Thread.new to the rescue! After looking around at changing our server to Puma (didn’t seem to work) and thinking about other ways around this problem (background processing), we discovered that Ruby has the built-in capability to create a new thread in your code. All we had to do was execute the initial alert from the Admin app to the UI app in its own thread. Then, we could have the UI app do its thing in peace and pull the data properly without hanging.

So the first code sample above turns into this:

# app/controllers/admin/emergency_notifications_controller.rb
class Admin::EmergencyNotificationsController < Admin::AdminController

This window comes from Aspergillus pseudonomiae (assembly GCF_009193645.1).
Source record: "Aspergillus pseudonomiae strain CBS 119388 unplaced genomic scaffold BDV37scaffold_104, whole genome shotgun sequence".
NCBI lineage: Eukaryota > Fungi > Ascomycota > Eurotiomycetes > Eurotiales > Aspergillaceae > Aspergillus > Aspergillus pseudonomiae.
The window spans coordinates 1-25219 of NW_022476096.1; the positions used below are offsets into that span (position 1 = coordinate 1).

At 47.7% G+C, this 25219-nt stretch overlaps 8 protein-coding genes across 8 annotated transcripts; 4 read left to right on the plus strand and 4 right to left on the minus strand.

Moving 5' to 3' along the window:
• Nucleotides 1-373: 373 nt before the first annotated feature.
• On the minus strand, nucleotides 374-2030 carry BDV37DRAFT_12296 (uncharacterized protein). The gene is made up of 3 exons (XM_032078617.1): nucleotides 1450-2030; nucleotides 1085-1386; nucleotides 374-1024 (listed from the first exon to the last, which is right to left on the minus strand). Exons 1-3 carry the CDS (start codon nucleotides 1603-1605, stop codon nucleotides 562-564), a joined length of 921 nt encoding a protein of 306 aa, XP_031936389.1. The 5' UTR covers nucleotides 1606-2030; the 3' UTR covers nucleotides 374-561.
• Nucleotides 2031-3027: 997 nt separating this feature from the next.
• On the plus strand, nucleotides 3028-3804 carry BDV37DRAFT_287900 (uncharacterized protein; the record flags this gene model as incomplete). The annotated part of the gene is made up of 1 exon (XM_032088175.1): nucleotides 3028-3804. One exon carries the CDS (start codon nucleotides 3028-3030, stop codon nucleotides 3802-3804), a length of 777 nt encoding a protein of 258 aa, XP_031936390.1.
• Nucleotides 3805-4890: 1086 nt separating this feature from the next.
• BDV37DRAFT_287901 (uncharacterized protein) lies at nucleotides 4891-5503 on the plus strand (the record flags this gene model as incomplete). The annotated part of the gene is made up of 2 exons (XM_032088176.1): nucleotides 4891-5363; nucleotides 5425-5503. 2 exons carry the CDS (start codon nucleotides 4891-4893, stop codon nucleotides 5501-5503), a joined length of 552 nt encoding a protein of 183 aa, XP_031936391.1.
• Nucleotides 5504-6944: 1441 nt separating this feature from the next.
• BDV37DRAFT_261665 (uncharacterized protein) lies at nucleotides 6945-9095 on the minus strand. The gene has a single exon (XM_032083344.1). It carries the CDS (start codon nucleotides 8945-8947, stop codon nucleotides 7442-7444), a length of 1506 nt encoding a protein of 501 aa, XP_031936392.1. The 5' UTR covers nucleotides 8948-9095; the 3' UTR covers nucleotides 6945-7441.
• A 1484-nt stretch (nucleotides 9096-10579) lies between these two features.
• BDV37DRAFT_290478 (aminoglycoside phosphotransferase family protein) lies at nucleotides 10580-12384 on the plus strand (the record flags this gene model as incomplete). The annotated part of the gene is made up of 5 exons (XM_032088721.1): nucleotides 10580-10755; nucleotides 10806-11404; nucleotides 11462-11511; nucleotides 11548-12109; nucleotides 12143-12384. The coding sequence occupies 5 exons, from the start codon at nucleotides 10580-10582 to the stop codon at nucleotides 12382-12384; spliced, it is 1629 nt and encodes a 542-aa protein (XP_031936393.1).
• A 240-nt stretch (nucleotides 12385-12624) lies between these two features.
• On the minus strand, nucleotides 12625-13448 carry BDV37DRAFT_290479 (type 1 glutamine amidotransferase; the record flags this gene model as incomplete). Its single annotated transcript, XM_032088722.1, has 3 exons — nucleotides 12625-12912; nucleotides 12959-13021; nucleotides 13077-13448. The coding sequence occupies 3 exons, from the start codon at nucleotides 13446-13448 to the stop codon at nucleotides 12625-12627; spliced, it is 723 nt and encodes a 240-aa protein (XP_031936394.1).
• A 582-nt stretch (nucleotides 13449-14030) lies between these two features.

def update_ui
Thread.new do
UICommunicator.send_update_alert
end
end

The moral of the story? Well, its multifold, but I would summarize it to say that honing the ability to explore multiple approaches pays off handsomely. We didn’t give each approach even treatment and, as often as not, made “gut” decisions that may have been questionable, but we made an effort to be somewhat systematic and open-minded. This led us to a pretty elegant solution (i.e., it required very little new code) and gave us deeper understanding of the problem than if we had just thrown Resque at it and called it a day. Also, the more you know about your language (like the fact that Thread is a thing in Ruby), the better off you’ll be. At the end of the day, we found a solution to the problem but, more to the point, we learned a lot along the way. This is an all-too-rare example of the slow, tortuous path to mastery.

By Eric Tillberg